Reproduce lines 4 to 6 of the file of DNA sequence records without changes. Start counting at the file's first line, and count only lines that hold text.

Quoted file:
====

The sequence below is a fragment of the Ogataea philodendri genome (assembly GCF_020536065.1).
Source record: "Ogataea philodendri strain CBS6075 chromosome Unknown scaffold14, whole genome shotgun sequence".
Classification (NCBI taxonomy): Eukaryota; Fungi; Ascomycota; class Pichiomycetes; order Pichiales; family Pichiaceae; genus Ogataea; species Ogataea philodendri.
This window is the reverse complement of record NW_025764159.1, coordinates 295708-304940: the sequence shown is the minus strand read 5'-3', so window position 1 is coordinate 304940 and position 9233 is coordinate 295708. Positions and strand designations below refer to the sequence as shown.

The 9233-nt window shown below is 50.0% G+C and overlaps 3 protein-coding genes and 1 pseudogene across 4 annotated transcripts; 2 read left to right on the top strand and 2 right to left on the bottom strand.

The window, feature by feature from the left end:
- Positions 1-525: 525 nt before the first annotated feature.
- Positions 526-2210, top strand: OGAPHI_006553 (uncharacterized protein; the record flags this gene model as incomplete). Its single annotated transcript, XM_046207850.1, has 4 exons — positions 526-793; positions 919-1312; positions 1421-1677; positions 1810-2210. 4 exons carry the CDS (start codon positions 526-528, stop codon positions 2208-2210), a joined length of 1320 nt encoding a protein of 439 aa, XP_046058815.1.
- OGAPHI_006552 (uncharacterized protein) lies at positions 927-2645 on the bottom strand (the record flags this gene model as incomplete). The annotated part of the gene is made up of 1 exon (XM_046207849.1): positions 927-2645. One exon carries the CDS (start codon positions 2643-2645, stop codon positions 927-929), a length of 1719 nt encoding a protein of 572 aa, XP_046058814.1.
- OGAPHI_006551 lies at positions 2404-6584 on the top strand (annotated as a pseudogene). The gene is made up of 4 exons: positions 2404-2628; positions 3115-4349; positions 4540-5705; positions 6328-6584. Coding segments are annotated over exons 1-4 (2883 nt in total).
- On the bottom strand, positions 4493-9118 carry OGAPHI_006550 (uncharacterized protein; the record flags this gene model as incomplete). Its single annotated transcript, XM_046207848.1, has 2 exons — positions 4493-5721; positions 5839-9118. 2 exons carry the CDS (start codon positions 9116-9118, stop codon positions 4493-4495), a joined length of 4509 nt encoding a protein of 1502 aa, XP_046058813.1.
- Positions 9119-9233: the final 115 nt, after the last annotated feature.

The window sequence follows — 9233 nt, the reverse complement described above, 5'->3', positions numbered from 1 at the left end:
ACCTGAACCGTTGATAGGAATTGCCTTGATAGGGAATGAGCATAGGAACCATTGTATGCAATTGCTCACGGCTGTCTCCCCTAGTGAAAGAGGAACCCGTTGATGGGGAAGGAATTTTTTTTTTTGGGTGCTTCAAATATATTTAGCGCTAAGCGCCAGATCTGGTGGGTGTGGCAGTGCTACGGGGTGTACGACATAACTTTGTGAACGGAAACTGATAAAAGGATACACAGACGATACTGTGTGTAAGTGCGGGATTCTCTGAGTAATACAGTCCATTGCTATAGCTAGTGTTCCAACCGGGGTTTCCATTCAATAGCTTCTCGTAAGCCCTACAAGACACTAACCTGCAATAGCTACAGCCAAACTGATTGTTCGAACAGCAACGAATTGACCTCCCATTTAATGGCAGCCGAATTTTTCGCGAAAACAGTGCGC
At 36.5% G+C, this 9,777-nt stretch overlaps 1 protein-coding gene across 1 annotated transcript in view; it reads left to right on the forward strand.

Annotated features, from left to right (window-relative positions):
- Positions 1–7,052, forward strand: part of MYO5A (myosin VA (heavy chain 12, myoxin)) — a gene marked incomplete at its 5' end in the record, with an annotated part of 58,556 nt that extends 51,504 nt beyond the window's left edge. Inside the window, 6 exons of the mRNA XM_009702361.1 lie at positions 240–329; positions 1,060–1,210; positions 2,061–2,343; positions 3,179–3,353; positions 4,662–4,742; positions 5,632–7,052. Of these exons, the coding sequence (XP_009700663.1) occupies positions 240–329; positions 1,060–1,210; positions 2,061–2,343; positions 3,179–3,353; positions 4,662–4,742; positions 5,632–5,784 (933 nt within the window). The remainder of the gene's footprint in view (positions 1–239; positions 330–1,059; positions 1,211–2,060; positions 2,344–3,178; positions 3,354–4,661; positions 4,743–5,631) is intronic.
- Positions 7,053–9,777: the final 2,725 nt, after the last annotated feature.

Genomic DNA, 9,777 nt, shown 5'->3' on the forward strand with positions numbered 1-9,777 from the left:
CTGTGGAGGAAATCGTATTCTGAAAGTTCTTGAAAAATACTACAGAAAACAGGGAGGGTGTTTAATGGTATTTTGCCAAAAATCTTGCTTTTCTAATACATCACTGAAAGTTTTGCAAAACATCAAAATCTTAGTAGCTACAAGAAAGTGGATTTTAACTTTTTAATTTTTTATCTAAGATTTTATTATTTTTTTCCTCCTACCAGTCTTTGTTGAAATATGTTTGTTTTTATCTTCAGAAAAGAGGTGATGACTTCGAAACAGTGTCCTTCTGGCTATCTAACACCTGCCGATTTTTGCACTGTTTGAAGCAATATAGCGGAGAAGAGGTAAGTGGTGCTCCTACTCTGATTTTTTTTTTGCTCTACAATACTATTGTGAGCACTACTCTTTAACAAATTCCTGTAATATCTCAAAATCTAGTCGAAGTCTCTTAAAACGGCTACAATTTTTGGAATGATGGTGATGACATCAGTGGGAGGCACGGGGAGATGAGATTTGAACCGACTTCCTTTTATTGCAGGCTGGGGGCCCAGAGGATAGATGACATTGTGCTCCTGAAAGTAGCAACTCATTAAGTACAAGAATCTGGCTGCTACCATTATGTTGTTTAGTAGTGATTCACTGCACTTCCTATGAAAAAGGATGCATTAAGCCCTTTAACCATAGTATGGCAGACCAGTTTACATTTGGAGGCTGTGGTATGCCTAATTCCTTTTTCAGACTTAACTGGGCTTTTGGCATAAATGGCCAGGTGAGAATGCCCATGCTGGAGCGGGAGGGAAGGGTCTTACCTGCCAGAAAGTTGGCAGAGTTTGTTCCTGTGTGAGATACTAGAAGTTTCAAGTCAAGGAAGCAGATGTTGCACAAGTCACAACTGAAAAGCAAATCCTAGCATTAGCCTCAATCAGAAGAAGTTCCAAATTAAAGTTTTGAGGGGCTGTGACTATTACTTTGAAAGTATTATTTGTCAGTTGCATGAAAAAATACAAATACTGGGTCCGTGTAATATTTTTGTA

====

This window is the reverse complement of record NW_025764159.1, coordinates 295708-304940: the sequence shown is the minus strand read 5'-3', so window position 1 is coordinate 304940 and position 9233 is coordinate 295708. Positions and strand designations below refer to the sequence as shown.

The 9233-nt window shown below is 50.0% G+C and overlaps 3 protein-coding genes and 1 pseudogene across 4 annotated transcripts; 2 read left to right on the top strand and 2 right to left on the bottom strand.

The window, feature by feature from the left end: